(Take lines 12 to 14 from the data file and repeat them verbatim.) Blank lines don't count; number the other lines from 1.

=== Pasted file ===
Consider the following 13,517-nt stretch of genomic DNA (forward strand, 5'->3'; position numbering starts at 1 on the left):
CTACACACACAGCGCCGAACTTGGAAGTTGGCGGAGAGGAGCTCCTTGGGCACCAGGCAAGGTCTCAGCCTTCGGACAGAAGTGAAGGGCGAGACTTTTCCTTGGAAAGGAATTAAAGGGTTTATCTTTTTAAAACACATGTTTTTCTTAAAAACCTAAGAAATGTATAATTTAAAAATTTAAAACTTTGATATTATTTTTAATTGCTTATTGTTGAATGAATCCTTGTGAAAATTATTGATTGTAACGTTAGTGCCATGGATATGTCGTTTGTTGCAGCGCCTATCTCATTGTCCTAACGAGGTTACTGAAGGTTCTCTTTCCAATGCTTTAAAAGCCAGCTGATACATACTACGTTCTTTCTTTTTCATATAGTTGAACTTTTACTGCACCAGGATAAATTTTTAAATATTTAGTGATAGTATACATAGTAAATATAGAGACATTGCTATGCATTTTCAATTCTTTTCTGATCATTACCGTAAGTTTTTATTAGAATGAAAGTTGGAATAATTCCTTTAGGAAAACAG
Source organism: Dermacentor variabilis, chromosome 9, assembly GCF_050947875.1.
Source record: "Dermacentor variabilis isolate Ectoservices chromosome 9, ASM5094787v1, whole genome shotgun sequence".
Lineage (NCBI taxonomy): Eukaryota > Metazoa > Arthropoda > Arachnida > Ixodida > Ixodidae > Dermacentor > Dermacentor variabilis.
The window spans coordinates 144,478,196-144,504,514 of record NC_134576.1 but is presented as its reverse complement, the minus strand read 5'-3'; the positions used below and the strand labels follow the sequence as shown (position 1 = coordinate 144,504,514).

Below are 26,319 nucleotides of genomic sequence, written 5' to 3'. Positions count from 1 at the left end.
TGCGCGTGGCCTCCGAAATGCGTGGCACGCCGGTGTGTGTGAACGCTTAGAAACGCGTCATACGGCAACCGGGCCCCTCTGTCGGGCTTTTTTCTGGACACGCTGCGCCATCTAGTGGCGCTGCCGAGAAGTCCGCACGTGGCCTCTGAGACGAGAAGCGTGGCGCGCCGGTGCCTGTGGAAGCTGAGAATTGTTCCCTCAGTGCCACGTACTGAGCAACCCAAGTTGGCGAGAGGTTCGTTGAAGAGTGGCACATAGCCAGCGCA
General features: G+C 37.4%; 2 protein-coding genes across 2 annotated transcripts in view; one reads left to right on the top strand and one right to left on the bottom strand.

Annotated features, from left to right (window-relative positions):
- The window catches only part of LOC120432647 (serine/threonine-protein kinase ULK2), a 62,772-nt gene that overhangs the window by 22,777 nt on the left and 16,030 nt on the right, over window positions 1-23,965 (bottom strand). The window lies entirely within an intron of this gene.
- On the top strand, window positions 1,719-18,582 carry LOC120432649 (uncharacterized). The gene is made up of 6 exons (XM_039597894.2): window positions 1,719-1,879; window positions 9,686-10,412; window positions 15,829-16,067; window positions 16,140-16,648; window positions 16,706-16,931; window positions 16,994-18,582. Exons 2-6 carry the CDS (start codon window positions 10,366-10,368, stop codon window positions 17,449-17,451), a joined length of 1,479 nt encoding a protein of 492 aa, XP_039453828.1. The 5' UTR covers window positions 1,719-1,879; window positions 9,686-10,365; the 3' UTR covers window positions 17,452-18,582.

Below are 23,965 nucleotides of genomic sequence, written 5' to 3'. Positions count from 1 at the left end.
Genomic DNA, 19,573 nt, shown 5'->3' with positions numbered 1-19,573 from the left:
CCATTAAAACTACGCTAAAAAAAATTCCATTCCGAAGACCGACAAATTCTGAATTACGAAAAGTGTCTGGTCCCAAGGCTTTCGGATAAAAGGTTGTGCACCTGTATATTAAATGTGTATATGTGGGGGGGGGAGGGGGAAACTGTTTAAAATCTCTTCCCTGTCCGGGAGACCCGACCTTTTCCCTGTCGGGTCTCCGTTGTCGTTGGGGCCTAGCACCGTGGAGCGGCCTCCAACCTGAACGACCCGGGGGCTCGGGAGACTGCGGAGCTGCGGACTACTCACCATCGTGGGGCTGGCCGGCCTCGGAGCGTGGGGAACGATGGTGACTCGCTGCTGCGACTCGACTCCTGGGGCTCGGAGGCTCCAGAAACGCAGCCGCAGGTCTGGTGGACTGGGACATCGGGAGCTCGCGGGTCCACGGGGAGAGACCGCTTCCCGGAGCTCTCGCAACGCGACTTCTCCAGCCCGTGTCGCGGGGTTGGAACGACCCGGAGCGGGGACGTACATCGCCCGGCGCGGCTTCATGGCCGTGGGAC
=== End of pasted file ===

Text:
- On the top strand, window positions 1,719-18,582 carry LOC120432649 (uncharacterized). The gene is made up of 6 exons (XM_039597894.2): window positions 1,719-1,879; window positions 9,686-10,412; window positions 15,829-16,067; window positions 16,140-16,648; window positions 16,706-16,931; window positions 16,994-18,582. Exons 2-6 carry the CDS (start codon window positions 10,366-10,368, stop codon window positions 17,449-17,451), a joined length of 1,479 nt encoding a protein of 492 aa, XP_039453828.1. The 5' UTR covers window positions 1,719-1,879; window positions 9,686-10,365; the 3' UTR covers window positions 17,452-18,582.

Below are 23,965 nucleotides of genomic sequence, written 5' to 3'. Positions count from 1 at the left end.
Genomic DNA, 19,573 nt, shown 5'->3' with positions numbered 1-19,573 from the left: